Patrick is forever working on new designs and flavours and during our visit we tried several of the unusual combinations. I was particularly keen to try the “Bejiing” which is flavoured strongly with root ginger.
I have to confess though that because the cute little chocolate came presented in the most gorgeous little box (see above and below) almost like a “solitaire” that I have been unable to eat it and have instead kept it to admire. So, the Bejiing flavour remains a mystery to me!
……and although still yet to be tried, i just couldnt resist showing you a close up of this beautiful little “specimen”
The Patrick Roger Boutiques
Patrick Roger has several stores and each of them is an experience on their own. Look forward to interesting sculptures combined with unique chocolate flavours and combinations. Store details are provided below and the website is http://www.patrickroger.com.
If you are in the vicinity of the Musee D’Orsay you must pop by to this amazing artisan pastry store. Located in a beautiful angular corner position on the very grand Boulevard St. Germain in the 7th is Gosselin Phillipe.
Gosselin are Patissier/Boulagere par excellence. They are also listed as a Traiteur which in the local parlance can mean a few things such as eating house or restaurateur . Their Pastries are simply works of art.
Take their eclairs as a benchmark for instance .Their chocolate offering is a light choux finger filled with a firm creamy chocolate delight. When you savour one it leaves you with that “just right” feeling ( not over indulged) It rates with Patissier Stroher ( more on Stroher Later – the Queen is a VIP client of Stroher) and Laduree eclairs. In one word, their Patisserie is fabulous.
And we haven’t even talked about their ornate and mouth watering Chocolate , fruit tartes etc ….etc . In fact the fruit tarts were just so beautiful.
Their skill is also carried over to other Parisian favourites such as meringues.
I really dont know where to stop with the photos from this amazing store – here is another one as you just need to see the excellence. Simply stunning I am still overwhelmed by the store as I write this blog.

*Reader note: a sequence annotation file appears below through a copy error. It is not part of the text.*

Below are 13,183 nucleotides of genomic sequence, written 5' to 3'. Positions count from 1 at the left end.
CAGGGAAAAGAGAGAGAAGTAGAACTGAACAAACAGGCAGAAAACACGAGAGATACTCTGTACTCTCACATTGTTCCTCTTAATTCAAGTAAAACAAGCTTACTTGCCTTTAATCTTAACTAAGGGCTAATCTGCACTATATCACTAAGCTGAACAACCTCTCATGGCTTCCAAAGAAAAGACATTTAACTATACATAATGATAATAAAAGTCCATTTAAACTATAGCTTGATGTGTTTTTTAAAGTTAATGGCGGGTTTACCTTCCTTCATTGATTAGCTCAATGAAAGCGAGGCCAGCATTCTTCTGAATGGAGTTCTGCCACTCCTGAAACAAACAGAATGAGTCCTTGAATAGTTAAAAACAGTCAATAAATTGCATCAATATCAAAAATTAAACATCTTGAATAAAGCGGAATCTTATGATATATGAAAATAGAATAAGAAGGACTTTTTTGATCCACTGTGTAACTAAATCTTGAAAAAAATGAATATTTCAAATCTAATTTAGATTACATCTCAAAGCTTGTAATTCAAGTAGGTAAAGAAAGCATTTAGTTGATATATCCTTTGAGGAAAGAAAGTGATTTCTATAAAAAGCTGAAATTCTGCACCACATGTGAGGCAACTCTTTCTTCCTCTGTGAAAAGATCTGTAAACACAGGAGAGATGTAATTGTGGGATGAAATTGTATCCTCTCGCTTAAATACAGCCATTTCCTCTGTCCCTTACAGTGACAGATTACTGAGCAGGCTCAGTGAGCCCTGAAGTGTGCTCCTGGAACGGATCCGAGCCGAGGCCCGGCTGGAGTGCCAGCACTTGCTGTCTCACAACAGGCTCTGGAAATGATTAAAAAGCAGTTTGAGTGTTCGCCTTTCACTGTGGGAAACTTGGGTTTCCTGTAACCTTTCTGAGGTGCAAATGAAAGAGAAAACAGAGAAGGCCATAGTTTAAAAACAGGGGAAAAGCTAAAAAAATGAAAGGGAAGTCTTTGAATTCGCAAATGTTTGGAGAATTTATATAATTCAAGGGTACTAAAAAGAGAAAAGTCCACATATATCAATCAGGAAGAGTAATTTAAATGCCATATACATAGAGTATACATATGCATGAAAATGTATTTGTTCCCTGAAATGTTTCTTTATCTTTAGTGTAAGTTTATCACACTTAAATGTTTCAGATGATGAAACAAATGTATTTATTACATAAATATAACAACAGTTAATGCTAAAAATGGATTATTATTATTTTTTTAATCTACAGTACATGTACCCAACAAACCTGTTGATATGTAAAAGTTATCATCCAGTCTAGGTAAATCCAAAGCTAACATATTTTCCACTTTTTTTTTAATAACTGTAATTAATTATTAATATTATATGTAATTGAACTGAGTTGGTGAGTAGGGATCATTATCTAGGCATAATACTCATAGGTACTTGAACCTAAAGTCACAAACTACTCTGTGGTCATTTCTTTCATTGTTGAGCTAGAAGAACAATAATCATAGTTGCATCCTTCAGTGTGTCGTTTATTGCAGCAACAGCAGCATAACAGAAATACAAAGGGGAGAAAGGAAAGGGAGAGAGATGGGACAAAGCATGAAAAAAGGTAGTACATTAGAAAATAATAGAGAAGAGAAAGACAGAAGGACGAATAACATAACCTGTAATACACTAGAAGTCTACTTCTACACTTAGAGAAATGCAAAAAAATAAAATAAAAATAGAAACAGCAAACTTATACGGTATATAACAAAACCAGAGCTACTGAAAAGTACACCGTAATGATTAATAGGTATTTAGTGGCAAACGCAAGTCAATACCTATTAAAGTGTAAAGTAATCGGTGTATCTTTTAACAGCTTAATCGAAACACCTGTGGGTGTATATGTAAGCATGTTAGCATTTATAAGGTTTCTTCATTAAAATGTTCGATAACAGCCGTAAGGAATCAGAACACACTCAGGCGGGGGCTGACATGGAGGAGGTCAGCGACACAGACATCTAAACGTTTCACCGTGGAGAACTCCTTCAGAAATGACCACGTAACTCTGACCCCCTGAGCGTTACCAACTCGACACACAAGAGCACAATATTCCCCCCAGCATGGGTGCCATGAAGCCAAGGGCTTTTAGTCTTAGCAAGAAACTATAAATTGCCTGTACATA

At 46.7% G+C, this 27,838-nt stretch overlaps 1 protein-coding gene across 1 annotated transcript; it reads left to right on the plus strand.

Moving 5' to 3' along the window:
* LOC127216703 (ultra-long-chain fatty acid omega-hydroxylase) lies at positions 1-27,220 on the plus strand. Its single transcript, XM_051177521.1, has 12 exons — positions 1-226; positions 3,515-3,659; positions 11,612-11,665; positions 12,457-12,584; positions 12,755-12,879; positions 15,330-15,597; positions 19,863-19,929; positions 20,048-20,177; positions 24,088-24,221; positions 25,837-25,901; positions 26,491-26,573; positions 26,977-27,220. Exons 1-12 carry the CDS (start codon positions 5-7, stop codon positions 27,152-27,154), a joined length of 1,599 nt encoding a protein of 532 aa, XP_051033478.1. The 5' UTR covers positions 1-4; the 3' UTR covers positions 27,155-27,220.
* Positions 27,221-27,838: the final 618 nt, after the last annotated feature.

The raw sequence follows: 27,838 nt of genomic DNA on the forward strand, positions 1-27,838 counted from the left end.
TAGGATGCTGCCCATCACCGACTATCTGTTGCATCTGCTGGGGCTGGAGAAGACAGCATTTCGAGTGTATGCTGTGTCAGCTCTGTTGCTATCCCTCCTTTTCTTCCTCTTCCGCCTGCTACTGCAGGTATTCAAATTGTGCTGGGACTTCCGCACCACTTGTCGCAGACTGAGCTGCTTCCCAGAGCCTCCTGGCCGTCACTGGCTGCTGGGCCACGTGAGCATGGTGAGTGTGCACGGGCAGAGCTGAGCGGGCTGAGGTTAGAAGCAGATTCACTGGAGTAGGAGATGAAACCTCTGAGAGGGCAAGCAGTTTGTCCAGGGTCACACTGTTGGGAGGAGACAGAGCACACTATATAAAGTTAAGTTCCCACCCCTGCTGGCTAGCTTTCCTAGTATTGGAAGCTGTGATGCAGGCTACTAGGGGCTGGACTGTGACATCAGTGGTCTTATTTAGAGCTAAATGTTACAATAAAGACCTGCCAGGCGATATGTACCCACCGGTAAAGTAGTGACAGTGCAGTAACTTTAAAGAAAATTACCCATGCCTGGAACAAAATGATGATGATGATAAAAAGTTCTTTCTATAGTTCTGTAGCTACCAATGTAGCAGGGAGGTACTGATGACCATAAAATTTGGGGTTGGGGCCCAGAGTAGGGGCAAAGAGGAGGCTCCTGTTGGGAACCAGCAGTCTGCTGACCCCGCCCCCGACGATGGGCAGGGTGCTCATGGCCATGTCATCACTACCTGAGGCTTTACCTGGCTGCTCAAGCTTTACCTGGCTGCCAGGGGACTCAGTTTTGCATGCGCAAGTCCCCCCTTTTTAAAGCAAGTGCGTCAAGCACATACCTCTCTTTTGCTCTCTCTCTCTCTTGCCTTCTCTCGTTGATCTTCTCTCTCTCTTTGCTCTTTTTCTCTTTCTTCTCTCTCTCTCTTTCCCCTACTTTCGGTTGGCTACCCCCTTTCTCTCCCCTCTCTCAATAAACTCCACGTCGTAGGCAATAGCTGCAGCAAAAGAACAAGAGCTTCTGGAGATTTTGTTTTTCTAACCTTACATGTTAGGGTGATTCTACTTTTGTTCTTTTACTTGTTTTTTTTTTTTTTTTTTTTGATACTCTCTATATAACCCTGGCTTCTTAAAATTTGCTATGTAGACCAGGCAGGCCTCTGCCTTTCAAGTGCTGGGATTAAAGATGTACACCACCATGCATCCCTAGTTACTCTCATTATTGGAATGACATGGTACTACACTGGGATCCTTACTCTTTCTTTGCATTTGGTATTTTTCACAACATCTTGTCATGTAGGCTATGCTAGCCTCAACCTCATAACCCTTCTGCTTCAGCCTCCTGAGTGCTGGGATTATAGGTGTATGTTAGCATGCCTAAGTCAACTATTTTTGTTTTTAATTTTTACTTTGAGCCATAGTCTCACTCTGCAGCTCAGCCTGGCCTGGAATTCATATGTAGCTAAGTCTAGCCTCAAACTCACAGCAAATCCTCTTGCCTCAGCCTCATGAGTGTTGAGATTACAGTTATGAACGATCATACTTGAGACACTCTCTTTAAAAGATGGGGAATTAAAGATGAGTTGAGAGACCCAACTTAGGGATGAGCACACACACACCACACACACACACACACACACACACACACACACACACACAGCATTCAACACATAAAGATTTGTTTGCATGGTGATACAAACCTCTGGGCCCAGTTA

One thing that really stuck with us was the amount of baked produce still available in the afternoon. Parisians seem to take the time to enjoy their pastry and have a wonderful selection available to them all day.
As a Patissier and bolulanger this is well worth a visit and a purchase!
The House of Dior, Chanel, YSL and Cartier are all Parisian institutions. And yes… there is a chocolate equivanent aptly named La Maison Du Chocolat (The House of Chocolate).
This French chocolate institution was founded in 1977 by Master Chocolatier Robert Linxe and is now probably one of the most well known chocolate shops in the country. There are 10 locations in Paris and we imagine all with amazingly beautiful chocolate presentations.
We searched for a Maison du Chocolat boutique close to our week two “Right Bank” apartment in the Montorgeuil*.
* The Montorgeuil is currently the hippest of hip areas of Paris. The permanent market street and an urban fashion hub has created an unforgettable vibe in this spot. For the record, Bien and I are not part of the Hip intelligentsia of Paris. What ….. with two kids, and a Labrador… far from it. We just happened to know the owner of the apartment from Right bank of Brisbane. What a wonderful location . More on our apartment stays in The Left and Right banks of Paris and the walled city of Avignon in the South of France in an upcoming blog .
The closest Chocolate boutique for MDC was relatively closeby at the Carousel Du Louvre shopping centre beside the Louvre. We actually had a hard time finding it because it looks so much more like a Cartier boutique. Well lit chest height glass display cases fill the windows against a backdrop of a dimly lit store. And it’s only on closer inspection that you see the cases filled with Jewels of Chocolate and not actual Jewels and watches.
A stylish central island glass service counter is positioned in the store, reminiscent of any top end high street jewelry store.
The Cases contain a selection of chocolates with flavours ranging from……
Truffles were our favourite – We purchased a box of mixed which contained dark, Caramel, Milk and Raspeberry ( we’ve noticed that Parisians are enamoured with Raspberry.